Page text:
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Kanały informacyjne

  • The descensus ad infernos poj©peeters-leuven.be

    Whether art is to be considered a proper locus theologicus, and if so, how is the question that guides an exploration of the interaction between art and theology on the theme of Christ’s descent into hell. For the exploration the difference in the way the descent is represented in East and West is relevant, since in the East this episode of the passion of Christ has developed into the representation of the resurrection. How is this development to be evaluated theologically? As representative of the Western theology Thomas Aquinas is used. An analysis of two texts shows that he does not only consider the descent into hell a christological, but also a soteriological event and even primarily so and that, although his views have not changed over the years, the argumentation for these views has. The interaction between theology and art reveals that the various types in the East (and the West) embody different theological insights and problems, while the interaction between art and theology reveal the importance of the nexus mysteriorum.

  • Spinoza's Politics poj©peeters-leuven.be

    This paper deals with the relation between politics and ethics in Spinoza’s philosophy. The first question that I address, is what Spinoza’s notion of political freedom entails. Is political freedom just a condition of peace and security for the collective, or does it also entail the moral freedom of the Ethics? The former interpretation seems plausible, since Spinoza’s politics is chiefly concerned with peace and security. Yet certain passages of the political works echo the moral ideal of the Ethics, namely that of a free life through an adequate understanding of Nature and our place in it. I therefore argue that Spinoza’s political notions of reason and freedom are ultimately to be identified with their moral counterparts. They cannot be wholly reduced to (the seeking of) peace. This interpretation immediately leads to a second problem - how can Spinoza combine his professed realism in politics with his moral perfectionism? It seems that collective moral freedom must be illusory to someone who claims to describe humans as they are, not as they ought to be. Through a detailed analysis of Spinoza’s view of the development of political freedom, I argue that this is in fact a coherent view. First, I show how living in a Spinozist state may stimulate a basic rational disposition in people. Then I turn to Spinoza’s view of rational development in the Ethics, and argue that he is in that work very aware of the limits that our finite existence puts on the moral ideal. This brings me to the suggestion that, if this ideal is to have any practical relevance, it must not be wholly separated from the sphere of the imagination. If we accept this, then the narratives that bring harmony to a collective - consisting of both imaginative and rational elements – may also be considered as (potential) sources of moral freedom. This prevents Spinoza’s politics from being utopian, since it roots his quest for collective freedom firmly in tradition.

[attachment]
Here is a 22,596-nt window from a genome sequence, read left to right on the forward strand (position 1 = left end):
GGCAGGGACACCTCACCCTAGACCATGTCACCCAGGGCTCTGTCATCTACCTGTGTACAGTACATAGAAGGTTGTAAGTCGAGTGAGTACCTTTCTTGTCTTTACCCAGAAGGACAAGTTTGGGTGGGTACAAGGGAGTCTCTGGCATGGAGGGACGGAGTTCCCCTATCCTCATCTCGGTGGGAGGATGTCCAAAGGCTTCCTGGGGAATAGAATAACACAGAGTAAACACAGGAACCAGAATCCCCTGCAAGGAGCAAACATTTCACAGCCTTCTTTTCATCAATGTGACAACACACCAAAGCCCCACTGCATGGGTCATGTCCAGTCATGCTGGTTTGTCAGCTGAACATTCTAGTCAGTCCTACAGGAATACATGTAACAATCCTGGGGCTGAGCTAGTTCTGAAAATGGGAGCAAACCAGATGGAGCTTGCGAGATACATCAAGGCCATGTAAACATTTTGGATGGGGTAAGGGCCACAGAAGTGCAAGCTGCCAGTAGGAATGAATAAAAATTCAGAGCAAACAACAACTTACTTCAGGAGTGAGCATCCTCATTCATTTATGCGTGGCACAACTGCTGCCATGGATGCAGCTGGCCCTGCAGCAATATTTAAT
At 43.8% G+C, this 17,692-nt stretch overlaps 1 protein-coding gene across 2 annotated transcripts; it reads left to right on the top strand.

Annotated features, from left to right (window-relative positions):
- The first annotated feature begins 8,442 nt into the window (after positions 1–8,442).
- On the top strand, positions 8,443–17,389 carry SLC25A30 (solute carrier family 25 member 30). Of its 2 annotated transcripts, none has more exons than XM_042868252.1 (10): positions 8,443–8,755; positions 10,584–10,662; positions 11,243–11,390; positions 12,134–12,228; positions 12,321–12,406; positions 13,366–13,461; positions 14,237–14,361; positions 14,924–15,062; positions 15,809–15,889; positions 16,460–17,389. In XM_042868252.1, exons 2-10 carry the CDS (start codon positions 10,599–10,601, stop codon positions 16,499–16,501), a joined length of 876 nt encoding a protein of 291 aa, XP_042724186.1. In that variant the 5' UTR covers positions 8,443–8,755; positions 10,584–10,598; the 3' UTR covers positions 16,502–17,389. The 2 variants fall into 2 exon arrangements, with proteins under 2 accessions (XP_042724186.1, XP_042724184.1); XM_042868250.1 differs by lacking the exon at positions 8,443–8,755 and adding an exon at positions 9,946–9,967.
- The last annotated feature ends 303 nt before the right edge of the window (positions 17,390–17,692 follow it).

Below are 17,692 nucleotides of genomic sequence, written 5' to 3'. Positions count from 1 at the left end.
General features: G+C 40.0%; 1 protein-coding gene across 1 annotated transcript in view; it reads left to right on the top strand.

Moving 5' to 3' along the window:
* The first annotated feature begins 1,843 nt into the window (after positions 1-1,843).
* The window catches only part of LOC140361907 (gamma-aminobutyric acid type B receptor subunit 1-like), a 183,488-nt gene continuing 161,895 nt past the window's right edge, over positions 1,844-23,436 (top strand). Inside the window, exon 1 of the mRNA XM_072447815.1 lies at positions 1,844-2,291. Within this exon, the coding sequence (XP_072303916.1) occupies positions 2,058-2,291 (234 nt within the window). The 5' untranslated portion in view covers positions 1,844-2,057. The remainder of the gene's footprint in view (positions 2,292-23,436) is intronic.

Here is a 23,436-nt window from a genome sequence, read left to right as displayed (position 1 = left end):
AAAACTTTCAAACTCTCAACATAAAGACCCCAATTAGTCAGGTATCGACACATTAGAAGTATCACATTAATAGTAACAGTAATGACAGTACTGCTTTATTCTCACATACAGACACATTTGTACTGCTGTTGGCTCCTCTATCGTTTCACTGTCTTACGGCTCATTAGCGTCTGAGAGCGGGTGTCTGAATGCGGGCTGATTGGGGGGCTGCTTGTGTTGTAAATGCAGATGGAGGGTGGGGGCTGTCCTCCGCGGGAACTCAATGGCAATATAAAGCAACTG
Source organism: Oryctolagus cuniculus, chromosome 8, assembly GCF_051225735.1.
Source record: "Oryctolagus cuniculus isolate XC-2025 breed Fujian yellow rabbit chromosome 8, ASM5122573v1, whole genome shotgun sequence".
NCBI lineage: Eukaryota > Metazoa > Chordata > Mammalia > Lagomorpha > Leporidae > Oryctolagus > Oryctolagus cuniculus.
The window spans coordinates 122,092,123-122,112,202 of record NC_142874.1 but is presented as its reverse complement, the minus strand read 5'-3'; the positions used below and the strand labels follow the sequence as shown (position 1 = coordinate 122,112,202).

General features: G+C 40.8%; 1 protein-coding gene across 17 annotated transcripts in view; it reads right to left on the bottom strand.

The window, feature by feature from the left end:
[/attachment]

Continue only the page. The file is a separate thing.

• The Vulnerability of the Body poj©peeters-leuven.be

    ‘Religion and corporeality’. At first sight, the coordinating conjunction «and» sounds rather odd here because in the vision of many people spirituality and materiality necessarily exclude each other. Still, many scholars have offered abundant evidence that Christianity is a religion of embodiment. Yet, as will become clear from the works of the theologians Erik Peterson and André Guindon, the turn toward the body within Christianity is primarily a turn toward a clothed body. This may explain why the Italian philosopher Giorgio Agamben has argued that our culture, which is heavily influenced by Christian theology, is characterized by the impossibility of nakedness. In his view, we should try to think a possible nakedness of man by liberating it, piece by piece, from the theological fabric which is wrapped around it. The question that I want to raise here is whether such a naked nudity is really a human option. Drawing on Pope John Paul II’s Theology of the Body and introducing the notion of corporeal vulnerability, I will argue that it is not.

  • Extending the Order of Ends poj©peeters-leuven.be

    In this article I show that Kant’s Critique of Pure Reason has as its principal aim to demonstrate that the age-old interests of reason in metaphysics are satisfied not through theoretical knowledge but through a practically-oriented system of reason based on critical principles. The central idea of the system is the highest good in the world conceived as a project to be realized by the human species in the course of history. The dogmatic efforts to attain knowledge of the unconditioned in its three forms as the ideas of the soul, the world and God, are replaced by the critical efforts to realize the highest good as supported by postulates of freedom, immortality and a supreme being required by morality. The concluding chapters of the Critique, mostly ignored by commentators, elaborate on the telos of the critical project. They show that Kant regards critical philosophy as bringing to completion the era of speculative philosophy that began in Greek antiquity and beginning a new epoch of practically-oriented reason that truly satisfies the metaphysical interests of reason.

  • Summaries poj©peeters-leuven.be


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